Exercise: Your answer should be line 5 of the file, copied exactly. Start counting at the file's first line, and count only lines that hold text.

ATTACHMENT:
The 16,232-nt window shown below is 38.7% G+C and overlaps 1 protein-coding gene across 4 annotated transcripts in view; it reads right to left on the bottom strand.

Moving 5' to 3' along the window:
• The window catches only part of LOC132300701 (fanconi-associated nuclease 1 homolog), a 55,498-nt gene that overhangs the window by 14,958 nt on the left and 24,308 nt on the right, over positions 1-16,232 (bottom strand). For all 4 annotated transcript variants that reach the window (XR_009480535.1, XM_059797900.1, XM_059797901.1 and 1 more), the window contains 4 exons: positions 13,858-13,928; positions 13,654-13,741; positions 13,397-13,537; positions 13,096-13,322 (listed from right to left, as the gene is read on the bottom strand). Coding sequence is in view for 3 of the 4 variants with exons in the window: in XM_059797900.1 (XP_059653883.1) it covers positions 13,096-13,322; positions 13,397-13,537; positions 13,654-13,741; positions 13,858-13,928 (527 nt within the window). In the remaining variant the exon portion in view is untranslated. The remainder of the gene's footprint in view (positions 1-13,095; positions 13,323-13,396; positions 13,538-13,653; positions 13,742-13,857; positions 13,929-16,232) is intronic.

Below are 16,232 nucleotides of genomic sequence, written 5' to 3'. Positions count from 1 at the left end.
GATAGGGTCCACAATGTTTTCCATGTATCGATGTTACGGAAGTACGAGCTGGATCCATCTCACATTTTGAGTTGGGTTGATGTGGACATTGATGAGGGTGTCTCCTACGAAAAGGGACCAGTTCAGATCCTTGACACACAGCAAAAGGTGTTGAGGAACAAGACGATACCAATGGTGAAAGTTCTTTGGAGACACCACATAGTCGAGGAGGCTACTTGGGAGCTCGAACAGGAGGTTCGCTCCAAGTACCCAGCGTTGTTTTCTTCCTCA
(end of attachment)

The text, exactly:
GATAGGGTCCACAATGTTTTCCATGTATCGATGTTACGGAAGTACGAGCTGGATCCATCTCACATTTTGAGTTGGGTTGATGTGGACATTGATGAGGGTGTCTCCTACGAAAAGGGACCAGTTCAGATCCTTGACACACAGCAAAAGGTGTTGAGGAACAAGACGATACCAATGGTGAAAGTTCTTTGGAGACACCACATAGTCGAGGAGGCTACTTGGGAGCTCGAACAGGAGGTTCGCTCCAAGTACCCAGCGTTGTTTTCTTCCTCA